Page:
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Mr. President and Gentlemen of the Alumni Association:

An eloquent man, who does not believe in the existence of God or the immortality of the soul, standing by an open grave and pronouncing a eulogy upon him who is to occupy it, presents one of the saddest spectacles this world affords. Such a service finds no support even in philosophy, for if death is the end and its victim has ceased to exist, there is nothing in all the wide universe to which the euology can be applied except a fast fading picture on the walls of memory, and it becomes a mere empty declamation to those who will themselves soon pass into nothingness — a shadow-drama, acted before a shadow-audience, upon which in a little while will fall the curtain of eternal night.

But the tribute which one pays to a departed friend, in the full faith and assurance that he still lives, and will live forever, is a reasonable and a pious service, approved of heaven, and honored among men. The words of the orator in the one case, however beautiful, are but the cry of despair; the utterance of the speaker in the other, however simple, is that of a soul conscious of its immortality, and rejoicing in a deathless hope. Clouds and darkness encompass the one service; upon the other rests ‘the light that never shone on land or sea.’

You could have extended to me no invitation which would appeal more irresistibly alike to my sense of public duty, and to my loyalty to a life-long friendship than that which has brought me here to-day.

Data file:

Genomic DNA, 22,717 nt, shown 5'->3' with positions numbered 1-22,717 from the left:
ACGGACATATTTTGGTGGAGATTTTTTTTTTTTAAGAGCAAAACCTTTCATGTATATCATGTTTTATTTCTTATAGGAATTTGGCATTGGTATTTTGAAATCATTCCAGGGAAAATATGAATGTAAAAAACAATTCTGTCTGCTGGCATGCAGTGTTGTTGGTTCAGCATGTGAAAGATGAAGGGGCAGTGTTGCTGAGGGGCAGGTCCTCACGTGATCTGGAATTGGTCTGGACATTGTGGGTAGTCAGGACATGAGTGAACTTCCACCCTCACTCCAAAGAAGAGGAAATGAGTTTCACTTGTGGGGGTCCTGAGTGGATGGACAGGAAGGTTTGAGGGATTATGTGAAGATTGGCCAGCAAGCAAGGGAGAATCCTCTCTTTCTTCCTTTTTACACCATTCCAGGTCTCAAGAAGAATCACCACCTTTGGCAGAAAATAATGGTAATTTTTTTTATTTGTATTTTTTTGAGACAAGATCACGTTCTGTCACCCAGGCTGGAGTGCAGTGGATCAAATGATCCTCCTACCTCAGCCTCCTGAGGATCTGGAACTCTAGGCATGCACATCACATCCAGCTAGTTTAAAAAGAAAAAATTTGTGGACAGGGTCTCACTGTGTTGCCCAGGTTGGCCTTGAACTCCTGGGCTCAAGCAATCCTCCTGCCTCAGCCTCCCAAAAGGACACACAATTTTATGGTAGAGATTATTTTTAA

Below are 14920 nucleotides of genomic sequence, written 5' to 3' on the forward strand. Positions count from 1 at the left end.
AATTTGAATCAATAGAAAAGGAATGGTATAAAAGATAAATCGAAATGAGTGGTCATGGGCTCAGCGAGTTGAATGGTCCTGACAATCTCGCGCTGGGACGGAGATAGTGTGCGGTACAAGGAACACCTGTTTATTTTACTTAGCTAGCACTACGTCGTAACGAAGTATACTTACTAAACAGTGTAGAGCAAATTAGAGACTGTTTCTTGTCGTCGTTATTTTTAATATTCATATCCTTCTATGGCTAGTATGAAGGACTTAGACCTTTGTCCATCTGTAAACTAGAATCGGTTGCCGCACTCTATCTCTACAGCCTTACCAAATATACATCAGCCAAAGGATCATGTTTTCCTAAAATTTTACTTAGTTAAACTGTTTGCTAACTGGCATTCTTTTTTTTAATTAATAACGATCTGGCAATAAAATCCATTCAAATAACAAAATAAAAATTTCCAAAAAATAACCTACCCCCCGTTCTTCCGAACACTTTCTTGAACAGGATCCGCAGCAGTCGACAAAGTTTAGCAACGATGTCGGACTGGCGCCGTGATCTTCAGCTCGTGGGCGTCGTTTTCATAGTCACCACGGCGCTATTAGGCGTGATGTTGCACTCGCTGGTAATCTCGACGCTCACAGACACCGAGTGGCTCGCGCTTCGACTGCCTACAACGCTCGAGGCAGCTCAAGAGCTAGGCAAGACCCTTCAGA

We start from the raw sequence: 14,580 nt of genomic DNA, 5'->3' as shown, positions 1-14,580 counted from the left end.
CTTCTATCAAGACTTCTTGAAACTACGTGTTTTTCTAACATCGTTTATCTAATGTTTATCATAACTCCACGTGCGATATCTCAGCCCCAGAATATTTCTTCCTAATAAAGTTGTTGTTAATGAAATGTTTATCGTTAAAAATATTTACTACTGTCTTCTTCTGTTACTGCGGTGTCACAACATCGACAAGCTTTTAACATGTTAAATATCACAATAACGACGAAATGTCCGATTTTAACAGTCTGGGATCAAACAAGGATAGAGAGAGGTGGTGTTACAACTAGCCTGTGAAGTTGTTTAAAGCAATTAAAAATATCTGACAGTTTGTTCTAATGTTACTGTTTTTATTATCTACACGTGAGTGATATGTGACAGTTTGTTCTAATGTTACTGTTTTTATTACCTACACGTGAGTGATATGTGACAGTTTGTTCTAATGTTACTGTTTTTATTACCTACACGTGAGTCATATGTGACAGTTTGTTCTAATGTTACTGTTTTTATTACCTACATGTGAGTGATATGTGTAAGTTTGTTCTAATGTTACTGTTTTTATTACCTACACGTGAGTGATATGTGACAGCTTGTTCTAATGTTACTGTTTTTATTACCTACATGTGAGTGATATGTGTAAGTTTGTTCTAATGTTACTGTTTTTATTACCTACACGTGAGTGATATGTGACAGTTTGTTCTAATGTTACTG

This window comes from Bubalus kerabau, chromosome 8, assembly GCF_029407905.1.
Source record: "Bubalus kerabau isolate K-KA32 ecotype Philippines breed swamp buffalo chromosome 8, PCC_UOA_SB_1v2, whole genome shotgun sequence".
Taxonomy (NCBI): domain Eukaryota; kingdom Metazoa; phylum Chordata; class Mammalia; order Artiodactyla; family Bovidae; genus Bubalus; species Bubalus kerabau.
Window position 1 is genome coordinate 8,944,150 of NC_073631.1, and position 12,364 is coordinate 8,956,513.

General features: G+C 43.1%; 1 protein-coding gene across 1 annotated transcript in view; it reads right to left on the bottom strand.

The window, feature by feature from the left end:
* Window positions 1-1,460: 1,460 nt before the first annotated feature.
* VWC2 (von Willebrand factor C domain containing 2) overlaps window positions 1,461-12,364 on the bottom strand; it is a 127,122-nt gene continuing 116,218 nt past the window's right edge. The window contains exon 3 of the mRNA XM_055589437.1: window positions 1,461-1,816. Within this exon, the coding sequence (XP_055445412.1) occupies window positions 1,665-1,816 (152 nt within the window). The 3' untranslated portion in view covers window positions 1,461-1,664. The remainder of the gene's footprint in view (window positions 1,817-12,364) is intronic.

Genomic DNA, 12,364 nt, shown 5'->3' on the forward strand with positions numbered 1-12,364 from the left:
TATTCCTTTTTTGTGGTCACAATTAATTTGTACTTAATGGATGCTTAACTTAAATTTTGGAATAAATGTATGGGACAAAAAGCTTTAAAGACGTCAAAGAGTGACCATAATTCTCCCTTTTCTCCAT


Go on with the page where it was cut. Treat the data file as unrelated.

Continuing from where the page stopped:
If more than thirty years of intimate association between two men will justify one of them in attempting to give a faithful portraiture of the other after he has passed the portals of the grave, I am not entirely unqualified for the duty before me, but I fully realize the difficulty of so performing it as not to render it worthless by exaggerated euology on the one hand, or inadequate tribute on the other. It shall be my aim, as it is my hope, to do justice. I would not do less, and he of whom I speak, though voiceless now, would not have me do more.

And I begin to do justice by declaring it to be my deliberate conviction that our State has never produced a son who was more intensely North Carolinian in every fibre of his being, or one who rendered more continuous, unselfish, devoted, and valuable service to her than did William Lawrence Saunders-service, too, a large part of which was performed by him during years of ceaseless physical

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